training hours. Plaintiff denied that she had lodged the overtime complaint, and the evidence was
in conflict about whether Strickland or any City decisionmaker attributed the complaint about
overtime pay to plaintiff. While Strickland subjected plaintiff to harsh and demanding conditions
I say “evident” conclusion, because it is possible that the jury did not reach the age-based animus issue.
Plaintiff resigned from the Academy shortly after she failed the obstacle course, although she soon attempted to
rescind her resignation. As the jury instructions made clear, the jury could have declined to issue a verdict in
plaintiff’s favor if it concluded that her resignation was voluntary. Doc. #206 at 8 (jury instructions). Plaintiff’s posttrial briefing does not challenge the adequacy of evidence that would have permitted the jury to conclude that
plaintiff voluntarily resigned her position, and plaintiff has not raised any post-trial challenge to the jury
and comments during the training program, his true motives for doing so were a classic question
of witness credibility for the jury to resolve.
Moreover, plaintiff’s free-speech retaliation claim required her to prove that she was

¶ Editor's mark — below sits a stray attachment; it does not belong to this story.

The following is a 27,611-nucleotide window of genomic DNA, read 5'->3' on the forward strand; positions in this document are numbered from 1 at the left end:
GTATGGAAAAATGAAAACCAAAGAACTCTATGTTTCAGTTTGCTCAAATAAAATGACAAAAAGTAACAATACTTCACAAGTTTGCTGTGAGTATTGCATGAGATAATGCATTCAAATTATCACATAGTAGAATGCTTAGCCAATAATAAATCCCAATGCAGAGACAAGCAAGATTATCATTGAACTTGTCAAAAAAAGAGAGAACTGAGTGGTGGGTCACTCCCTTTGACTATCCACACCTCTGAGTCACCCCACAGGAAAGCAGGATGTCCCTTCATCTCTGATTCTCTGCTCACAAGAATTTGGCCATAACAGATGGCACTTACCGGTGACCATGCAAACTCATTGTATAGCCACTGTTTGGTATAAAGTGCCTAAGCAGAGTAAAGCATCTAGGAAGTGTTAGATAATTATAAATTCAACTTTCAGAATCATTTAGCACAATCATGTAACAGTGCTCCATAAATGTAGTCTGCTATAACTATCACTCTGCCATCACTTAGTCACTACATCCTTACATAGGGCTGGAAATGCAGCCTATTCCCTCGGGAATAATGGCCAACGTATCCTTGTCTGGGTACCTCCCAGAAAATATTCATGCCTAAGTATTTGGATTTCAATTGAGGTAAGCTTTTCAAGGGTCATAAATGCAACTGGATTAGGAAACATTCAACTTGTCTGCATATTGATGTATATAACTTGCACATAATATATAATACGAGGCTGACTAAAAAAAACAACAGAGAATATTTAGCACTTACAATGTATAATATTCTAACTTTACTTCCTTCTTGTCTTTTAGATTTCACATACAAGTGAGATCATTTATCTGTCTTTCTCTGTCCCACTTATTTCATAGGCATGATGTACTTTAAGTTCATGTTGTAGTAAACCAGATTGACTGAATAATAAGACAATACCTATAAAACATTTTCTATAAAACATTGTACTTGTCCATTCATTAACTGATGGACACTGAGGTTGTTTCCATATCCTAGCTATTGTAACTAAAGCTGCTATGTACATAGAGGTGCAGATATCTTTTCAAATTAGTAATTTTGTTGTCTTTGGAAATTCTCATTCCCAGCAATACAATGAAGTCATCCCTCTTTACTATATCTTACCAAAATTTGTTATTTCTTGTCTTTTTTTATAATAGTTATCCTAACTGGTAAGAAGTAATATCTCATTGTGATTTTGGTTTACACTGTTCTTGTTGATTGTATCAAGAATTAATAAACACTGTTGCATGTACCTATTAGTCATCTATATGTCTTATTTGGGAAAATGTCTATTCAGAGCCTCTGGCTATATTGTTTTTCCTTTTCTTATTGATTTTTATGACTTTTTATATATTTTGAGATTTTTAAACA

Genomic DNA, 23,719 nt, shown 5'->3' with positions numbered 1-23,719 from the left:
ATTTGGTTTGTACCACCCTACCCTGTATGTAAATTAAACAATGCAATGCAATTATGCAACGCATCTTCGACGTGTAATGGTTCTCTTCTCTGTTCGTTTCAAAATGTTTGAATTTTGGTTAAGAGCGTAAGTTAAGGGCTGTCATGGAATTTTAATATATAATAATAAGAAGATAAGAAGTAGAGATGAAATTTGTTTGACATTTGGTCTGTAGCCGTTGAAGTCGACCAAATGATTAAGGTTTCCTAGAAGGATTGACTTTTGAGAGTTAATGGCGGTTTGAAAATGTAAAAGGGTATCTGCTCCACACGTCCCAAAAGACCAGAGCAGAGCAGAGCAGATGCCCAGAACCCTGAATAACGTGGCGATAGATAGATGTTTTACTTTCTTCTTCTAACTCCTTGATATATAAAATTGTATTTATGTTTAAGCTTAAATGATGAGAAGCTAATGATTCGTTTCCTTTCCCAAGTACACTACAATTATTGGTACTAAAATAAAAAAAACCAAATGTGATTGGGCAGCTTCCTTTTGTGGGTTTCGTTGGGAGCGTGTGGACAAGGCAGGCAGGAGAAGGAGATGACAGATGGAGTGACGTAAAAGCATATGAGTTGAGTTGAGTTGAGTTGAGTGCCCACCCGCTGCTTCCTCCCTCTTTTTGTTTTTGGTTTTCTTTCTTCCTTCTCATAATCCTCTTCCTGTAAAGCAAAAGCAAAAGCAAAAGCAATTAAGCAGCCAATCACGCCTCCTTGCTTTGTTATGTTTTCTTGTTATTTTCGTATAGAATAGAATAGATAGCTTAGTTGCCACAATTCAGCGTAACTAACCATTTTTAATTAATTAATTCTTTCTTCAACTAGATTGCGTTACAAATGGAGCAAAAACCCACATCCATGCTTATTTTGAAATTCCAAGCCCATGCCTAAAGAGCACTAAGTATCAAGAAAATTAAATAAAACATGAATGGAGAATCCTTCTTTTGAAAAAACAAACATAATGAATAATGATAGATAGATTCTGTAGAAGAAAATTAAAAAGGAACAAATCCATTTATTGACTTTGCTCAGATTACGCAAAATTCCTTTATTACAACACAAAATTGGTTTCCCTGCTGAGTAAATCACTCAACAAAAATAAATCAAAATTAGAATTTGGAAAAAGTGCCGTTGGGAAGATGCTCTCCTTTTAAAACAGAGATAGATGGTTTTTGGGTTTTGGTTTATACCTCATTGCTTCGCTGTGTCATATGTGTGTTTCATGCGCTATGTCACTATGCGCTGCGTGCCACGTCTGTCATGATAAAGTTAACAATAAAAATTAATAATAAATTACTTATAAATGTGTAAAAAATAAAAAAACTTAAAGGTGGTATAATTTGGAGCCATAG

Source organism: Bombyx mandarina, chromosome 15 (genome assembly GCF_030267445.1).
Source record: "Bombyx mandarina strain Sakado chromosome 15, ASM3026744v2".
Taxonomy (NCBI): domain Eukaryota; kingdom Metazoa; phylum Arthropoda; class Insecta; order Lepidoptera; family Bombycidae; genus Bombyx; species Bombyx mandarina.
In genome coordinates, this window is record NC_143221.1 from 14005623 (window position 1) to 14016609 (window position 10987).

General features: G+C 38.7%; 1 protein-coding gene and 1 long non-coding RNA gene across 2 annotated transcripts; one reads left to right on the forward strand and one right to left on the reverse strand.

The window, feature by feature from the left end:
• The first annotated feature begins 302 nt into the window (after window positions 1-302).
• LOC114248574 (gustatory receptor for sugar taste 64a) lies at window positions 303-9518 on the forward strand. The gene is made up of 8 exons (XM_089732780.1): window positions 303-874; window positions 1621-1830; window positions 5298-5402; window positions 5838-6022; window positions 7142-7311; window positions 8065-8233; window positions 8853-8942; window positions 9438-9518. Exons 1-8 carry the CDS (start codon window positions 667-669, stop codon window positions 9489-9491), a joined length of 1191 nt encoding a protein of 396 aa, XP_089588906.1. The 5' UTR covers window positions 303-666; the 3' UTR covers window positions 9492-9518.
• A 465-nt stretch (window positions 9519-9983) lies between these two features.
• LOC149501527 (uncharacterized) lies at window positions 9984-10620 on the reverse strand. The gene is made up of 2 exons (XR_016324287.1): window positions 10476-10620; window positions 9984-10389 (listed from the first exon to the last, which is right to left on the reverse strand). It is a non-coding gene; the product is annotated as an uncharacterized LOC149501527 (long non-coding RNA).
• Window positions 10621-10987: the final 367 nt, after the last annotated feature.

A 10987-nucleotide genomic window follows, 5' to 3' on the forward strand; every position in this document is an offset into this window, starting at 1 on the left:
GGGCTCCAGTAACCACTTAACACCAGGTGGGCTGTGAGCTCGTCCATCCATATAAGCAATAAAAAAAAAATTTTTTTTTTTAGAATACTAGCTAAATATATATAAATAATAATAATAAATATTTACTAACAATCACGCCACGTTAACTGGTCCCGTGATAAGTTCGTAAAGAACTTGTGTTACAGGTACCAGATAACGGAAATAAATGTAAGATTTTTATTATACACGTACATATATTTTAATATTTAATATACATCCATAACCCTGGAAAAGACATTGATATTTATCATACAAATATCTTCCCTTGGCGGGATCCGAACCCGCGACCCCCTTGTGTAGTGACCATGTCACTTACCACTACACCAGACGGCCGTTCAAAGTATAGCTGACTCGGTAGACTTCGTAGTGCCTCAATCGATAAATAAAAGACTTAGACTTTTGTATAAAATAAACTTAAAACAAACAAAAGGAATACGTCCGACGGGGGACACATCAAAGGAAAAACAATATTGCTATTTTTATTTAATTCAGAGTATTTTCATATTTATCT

discharged from the Police Academy because of the City’s belief that she had spoken out about
its failure to pay overtime. See Doc. #206 at 12-13 (jury instructions). As discussed above,
however, plaintiff did not timely complete the required obstacle course. The evidence was easily
enough for the jury to conclude that she failed the obstacle course due to her lack of physical
fitness or ability and despite having been given a fair opportunity to complete the course. Even
assuming therefore that the jury had believed that Strickland or that anyone else at the City was
angry at plaintiff because of the overtime complaint, the jury reasonably could have concluded
that her discharge from the Academy was not because Strickland or any other City official
sought to retaliate against her on the basis of her right to free speech.
Plaintiff’s motion for a new trial (Doc. #214) is DENIED on the ground that the jury’s
verdict was amply supported by the evidence and well within the range of reasonable verdicts
that a jury could have reached on the basis of its role to determine the credibility of witness
testimony and to draw any reasonable inferences from the evidence.
It is so ordered.
Dated at New Haven, Connecticut this 14th day of October 2017.
/s/ Jeffrey Alker Meyer
Jeffrey Alker Meyer
United States District Judge